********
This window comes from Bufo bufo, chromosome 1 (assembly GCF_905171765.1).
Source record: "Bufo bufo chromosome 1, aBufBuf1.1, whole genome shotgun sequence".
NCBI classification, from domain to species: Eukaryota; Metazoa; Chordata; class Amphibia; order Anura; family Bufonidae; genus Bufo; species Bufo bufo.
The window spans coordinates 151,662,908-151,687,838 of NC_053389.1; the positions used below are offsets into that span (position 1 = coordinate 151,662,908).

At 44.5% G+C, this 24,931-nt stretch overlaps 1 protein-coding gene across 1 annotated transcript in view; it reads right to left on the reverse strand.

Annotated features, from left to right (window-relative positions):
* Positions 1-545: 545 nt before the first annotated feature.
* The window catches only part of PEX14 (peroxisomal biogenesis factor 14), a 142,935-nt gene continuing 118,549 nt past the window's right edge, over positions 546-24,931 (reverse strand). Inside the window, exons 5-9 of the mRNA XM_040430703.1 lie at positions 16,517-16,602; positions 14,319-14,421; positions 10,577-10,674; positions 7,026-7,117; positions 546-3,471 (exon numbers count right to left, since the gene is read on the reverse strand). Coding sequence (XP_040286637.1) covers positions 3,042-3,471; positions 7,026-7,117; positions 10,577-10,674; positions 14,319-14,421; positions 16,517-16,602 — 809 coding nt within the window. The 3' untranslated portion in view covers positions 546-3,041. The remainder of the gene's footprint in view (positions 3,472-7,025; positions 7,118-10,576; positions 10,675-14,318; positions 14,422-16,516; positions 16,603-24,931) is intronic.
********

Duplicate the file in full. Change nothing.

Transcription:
This window comes from Bufo bufo, chromosome 1 (assembly GCF_905171765.1).
Source record: "Bufo bufo chromosome 1, aBufBuf1.1, whole genome shotgun sequence".
NCBI classification, from domain to species: Eukaryota; Metazoa; Chordata; class Amphibia; order Anura; family Bufonidae; genus Bufo; species Bufo bufo.
The window spans coordinates 151,662,908-151,687,838 of NC_053389.1; the positions used below are offsets into that span (position 1 = coordinate 151,662,908).

At 44.5% G+C, this 24,931-nt stretch overlaps 1 protein-coding gene across 1 annotated transcript in view; it reads right to left on the reverse strand.

Annotated features, from left to right (window-relative positions):
* Positions 1-545: 545 nt before the first annotated feature.
* The window catches only part of PEX14 (peroxisomal biogenesis factor 14), a 142,935-nt gene continuing 118,549 nt past the window's right edge, over positions 546-24,931 (reverse strand). Inside the window, exons 5-9 of the mRNA XM_040430703.1 lie at positions 16,517-16,602; positions 14,319-14,421; positions 10,577-10,674; positions 7,026-7,117; positions 546-3,471 (exon numbers count right to left, since the gene is read on the reverse strand). Coding sequence (XP_040286637.1) covers positions 3,042-3,471; positions 7,026-7,117; positions 10,577-10,674; positions 14,319-14,421; positions 16,517-16,602 — 809 coding nt within the window. The 3' untranslated portion in view covers positions 546-3,041. The remainder of the gene's footprint in view (positions 3,472-7,025; positions 7,118-10,576; positions 10,675-14,318; positions 14,422-16,516; positions 16,603-24,931) is intronic.